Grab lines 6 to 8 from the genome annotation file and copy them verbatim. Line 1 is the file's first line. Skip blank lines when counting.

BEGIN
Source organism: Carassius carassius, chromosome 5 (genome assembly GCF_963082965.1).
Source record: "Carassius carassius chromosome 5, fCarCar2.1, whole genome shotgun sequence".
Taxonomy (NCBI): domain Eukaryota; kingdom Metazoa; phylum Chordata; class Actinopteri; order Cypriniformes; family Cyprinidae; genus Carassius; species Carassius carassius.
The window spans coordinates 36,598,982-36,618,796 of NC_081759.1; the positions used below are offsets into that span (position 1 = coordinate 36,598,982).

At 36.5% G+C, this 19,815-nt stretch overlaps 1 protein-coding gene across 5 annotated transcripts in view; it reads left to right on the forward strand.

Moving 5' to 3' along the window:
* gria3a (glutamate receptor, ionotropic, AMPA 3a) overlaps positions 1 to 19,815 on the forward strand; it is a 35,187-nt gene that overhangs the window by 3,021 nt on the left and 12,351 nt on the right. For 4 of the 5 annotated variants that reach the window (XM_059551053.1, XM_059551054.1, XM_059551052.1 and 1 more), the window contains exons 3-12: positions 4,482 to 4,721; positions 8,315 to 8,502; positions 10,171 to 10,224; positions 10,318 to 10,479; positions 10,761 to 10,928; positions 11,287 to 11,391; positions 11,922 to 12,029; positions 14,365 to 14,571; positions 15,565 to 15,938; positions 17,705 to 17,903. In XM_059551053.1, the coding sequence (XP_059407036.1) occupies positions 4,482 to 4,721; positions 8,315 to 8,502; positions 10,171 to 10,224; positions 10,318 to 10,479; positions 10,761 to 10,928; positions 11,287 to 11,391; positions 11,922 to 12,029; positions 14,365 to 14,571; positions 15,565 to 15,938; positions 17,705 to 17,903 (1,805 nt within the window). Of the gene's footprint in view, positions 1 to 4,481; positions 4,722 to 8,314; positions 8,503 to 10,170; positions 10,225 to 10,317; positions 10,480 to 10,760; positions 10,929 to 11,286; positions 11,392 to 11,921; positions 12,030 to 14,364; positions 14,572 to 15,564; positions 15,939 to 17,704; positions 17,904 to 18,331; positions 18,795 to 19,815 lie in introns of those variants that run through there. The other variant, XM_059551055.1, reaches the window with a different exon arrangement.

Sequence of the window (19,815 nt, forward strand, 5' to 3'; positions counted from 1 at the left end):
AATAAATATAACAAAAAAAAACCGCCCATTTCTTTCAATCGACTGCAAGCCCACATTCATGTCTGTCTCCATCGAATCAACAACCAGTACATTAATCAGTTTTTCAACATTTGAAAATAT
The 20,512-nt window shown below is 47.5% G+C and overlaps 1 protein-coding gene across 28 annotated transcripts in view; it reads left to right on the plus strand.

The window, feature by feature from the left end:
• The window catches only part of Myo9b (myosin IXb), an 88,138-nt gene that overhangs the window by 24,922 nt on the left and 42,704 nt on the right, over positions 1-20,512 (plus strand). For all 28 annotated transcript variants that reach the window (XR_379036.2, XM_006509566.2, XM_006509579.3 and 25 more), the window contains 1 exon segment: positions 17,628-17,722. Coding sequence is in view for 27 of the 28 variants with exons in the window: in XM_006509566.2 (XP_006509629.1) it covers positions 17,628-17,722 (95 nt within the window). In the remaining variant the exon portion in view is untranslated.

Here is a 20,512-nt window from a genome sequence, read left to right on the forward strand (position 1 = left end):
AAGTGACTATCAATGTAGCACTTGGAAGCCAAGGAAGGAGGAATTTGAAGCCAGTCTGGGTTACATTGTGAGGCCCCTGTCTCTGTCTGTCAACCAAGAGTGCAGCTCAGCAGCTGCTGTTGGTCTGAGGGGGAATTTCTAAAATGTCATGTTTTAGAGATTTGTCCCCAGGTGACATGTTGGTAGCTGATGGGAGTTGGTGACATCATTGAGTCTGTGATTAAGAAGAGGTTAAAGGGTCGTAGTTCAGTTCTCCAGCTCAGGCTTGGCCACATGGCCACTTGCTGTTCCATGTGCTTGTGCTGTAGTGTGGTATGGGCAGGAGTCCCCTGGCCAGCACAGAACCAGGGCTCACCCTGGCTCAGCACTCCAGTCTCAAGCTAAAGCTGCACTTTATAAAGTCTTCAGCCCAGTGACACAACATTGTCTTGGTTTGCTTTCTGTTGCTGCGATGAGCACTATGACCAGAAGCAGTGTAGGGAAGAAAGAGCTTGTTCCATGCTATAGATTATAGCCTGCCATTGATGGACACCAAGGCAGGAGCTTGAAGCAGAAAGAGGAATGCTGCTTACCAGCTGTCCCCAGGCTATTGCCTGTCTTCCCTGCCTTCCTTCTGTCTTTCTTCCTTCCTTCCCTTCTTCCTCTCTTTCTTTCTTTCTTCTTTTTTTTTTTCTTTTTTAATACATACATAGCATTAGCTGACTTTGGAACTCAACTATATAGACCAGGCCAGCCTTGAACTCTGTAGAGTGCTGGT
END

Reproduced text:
Moving 5' to 3' along the window:
* gria3a (glutamate receptor, ionotropic, AMPA 3a) overlaps positions 1 to 19,815 on the forward strand; it is a 35,187-nt gene that overhangs the window by 3,021 nt on the left and 12,351 nt on the right. For 4 of the 5 annotated variants that reach the window (XM_059551053.1, XM_059551054.1, XM_059551052.1 and 1 more), the window contains exons 3-12: positions 4,482 to 4,721; positions 8,315 to 8,502; positions 10,171 to 10,224; positions 10,318 to 10,479; positions 10,761 to 10,928; positions 11,287 to 11,391; positions 11,922 to 12,029; positions 14,365 to 14,571; positions 15,565 to 15,938; positions 17,705 to 17,903. In XM_059551053.1, the coding sequence (XP_059407036.1) occupies positions 4,482 to 4,721; positions 8,315 to 8,502; positions 10,171 to 10,224; positions 10,318 to 10,479; positions 10,761 to 10,928; positions 11,287 to 11,391; positions 11,922 to 12,029; positions 14,365 to 14,571; positions 15,565 to 15,938; positions 17,705 to 17,903 (1,805 nt within the window). Of the gene's footprint in view, positions 1 to 4,481; positions 4,722 to 8,314; positions 8,503 to 10,170; positions 10,225 to 10,317; positions 10,480 to 10,760; positions 10,929 to 11,286; positions 11,392 to 11,921; positions 12,030 to 14,364; positions 14,572 to 15,564; positions 15,939 to 17,704; positions 17,904 to 18,331; positions 18,795 to 19,815 lie in introns of those variants that run through there. The other variant, XM_059551055.1, reaches the window with a different exon arrangement.

Sequence of the window (19,815 nt, forward strand, 5' to 3'; positions counted from 1 at the left end):